May 25, 2009

Citizens won't let newspaper stop printing

The idea of losing their community newspaper was too much for some in one Michigan community so "the presses will roll on - for now."
"The Birmingham Eccentric was to have published its last edition next Sunday after 131 years of operation, But a grass-roots effort to save the paper has gained momentum in the past few weeks, leading Observer & Eccentric officials to continue publishing on Sundays — but with some key conditions.
  • The paper must generate 3,000 new paid subscriptions by July 1 and a total of 5,000 subscriptions by Oct. 1.
  • Ad revenue also must increase to put the paper on a profitable basis."
Possible? Maybe. The small group that has bought some time will seek suggestions and hopes to attract a large turnout to show support at a “Town Hall Meeting to Save the Eccentric” from 7-8:30 p.m. Wednesday, June 3, at The Community House. .

Original plans called for the Birmingham, West Bloomfield, Troy and Rochester editions of the Eccentric to close May 31. The Southfield edition and the Observer & Eccentric group’s Mirror newspaper are merging into a multi-community Sunday newspaper called the South Oakland Eccentric.

Thanks to a posting from Rick Haglund on Facebook for leading me to the news of the community effort to keep the newspaper open I couldn't find anything new about the rest of the newspapers.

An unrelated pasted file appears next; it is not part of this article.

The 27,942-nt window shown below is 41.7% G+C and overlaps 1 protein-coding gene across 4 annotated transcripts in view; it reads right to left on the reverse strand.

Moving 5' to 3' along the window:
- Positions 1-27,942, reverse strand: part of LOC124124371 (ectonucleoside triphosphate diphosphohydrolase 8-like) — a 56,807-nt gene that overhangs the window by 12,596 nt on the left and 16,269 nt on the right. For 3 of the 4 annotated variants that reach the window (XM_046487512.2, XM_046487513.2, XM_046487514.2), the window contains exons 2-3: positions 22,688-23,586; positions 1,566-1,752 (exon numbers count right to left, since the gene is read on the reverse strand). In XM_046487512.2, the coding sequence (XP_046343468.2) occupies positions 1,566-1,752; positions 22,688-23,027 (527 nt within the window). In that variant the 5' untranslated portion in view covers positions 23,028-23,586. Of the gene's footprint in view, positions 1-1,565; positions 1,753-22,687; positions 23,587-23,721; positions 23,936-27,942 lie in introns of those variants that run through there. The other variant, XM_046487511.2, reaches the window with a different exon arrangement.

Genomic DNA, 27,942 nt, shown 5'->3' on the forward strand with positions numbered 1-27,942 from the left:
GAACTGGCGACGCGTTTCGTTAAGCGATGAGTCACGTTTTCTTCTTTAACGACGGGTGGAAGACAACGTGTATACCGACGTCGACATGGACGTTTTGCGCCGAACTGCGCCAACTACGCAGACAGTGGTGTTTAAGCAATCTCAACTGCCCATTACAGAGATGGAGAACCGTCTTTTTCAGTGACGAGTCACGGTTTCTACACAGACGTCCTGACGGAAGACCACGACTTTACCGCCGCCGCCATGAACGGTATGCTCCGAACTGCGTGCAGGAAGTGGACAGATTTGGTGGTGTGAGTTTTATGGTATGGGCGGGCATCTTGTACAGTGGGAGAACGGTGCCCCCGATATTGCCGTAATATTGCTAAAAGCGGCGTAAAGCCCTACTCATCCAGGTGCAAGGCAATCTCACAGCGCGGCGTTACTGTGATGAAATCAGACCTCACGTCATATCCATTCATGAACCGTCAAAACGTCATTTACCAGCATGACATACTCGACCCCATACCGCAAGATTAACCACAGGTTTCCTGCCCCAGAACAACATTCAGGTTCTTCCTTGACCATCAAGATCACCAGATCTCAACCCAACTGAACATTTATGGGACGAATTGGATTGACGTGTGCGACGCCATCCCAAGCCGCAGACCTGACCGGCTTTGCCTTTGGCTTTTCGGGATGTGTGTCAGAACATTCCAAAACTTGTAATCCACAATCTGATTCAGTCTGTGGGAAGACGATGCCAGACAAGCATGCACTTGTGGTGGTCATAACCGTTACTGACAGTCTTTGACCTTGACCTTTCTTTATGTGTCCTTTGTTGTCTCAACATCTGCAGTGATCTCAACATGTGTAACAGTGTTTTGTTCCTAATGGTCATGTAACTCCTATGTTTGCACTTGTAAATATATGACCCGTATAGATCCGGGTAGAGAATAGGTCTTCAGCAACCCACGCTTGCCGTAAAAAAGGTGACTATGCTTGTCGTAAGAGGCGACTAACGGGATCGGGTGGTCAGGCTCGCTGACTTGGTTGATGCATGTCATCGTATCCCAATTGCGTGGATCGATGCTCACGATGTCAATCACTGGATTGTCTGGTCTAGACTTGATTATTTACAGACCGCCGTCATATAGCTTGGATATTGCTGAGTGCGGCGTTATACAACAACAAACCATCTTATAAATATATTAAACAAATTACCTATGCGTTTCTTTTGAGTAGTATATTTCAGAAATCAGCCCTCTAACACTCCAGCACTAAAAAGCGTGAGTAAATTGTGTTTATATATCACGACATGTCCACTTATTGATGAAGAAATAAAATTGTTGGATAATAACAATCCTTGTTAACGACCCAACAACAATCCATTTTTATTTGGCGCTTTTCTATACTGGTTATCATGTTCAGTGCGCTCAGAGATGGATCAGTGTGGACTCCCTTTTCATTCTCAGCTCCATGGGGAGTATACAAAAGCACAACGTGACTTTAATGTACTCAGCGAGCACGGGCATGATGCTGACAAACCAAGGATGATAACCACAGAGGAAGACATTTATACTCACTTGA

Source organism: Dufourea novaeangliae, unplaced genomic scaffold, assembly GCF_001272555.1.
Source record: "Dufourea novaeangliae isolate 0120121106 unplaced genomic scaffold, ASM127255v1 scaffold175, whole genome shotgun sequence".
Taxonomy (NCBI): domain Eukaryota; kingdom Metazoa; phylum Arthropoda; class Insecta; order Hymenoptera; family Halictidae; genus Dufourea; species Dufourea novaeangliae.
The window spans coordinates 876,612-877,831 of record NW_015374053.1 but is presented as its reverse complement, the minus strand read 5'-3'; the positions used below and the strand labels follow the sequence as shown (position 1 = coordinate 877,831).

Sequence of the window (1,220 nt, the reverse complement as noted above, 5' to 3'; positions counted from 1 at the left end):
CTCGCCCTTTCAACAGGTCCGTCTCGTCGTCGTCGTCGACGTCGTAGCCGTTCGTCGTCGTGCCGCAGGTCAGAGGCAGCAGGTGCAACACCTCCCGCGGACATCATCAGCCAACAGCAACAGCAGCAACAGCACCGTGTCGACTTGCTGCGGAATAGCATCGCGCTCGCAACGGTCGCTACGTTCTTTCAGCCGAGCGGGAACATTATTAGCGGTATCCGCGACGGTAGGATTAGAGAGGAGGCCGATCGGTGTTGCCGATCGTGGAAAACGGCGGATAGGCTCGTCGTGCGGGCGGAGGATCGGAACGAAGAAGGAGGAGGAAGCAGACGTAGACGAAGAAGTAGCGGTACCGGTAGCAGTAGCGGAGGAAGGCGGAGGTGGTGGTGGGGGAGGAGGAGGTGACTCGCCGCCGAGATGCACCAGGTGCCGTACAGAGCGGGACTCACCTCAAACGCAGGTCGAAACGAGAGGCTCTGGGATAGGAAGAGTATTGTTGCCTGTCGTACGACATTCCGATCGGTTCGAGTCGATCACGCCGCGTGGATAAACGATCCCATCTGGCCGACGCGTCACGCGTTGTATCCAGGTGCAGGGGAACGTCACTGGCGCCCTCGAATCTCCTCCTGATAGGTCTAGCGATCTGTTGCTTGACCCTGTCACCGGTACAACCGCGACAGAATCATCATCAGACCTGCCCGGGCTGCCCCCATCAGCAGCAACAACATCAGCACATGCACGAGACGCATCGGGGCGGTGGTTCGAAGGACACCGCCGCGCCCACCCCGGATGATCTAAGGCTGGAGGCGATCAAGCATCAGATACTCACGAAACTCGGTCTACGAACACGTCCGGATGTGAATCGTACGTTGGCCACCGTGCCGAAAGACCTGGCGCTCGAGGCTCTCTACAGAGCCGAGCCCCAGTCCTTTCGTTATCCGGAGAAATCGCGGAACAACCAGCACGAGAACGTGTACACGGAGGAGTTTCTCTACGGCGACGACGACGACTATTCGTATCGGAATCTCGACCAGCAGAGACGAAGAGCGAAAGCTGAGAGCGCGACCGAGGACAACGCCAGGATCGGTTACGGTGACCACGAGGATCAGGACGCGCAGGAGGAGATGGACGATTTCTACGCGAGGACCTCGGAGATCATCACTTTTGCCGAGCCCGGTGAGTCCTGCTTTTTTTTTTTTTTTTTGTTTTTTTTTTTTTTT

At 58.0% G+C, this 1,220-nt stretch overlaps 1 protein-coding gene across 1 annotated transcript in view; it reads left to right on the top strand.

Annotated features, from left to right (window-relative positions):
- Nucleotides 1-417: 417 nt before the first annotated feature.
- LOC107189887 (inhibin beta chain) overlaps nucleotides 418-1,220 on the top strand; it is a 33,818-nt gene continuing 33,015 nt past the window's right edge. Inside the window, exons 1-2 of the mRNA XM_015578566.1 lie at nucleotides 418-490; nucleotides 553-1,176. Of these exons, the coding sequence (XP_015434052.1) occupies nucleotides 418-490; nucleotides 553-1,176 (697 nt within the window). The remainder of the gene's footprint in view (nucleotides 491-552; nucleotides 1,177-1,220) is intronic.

By the way, Hamtramck has a newspaper again - the Hamtramck Review. (There's a PDF of a 10-page newspaper being published less then a month after the Hamtramck Citizen closed April 20.

Att the Rethink News symposium at Michigan State University, Clare Pfeiffer Ramsey, managing editor of Model D, talked about how some in Hamtramck were looking for ways to keep a newspaper going, including using high school students to report the news. Metro Times had a few more details on the effort to revive a newspaper in the Detroit suburb.

While you are on the Birmingham Eccentric site, you can check out a column from the editor, Greg Kowalski. He suggested that newspapers should learn from Hollywood, and its battle against TVs in his May 21 column.
"By the early 1950s, the film studios knew they needed something new to combat the popularity of TV. They proceeded on the concept that films had to give the viewers something they couldn't get at home. That led to the development of Cinemascope ... a bit of a gimmick ... But it was different. And it worked. It gave the studios a way to hold onto the audiences until better business practices could be adopted."
Kowalski also suggested that newspapers remember that Hollywood studios first blocked their content from TV and that newspapers need to use their "infrastructure and experience to deliver top quality reporting" to develop a business model to ensure a future.

Not all newspapers are failing in Michigan. Detroit's Crain Business looks at the state of weekly newspapers in Michigan, noting that C&G Newspapers is expanding its 19 free direct-mail weeklies.


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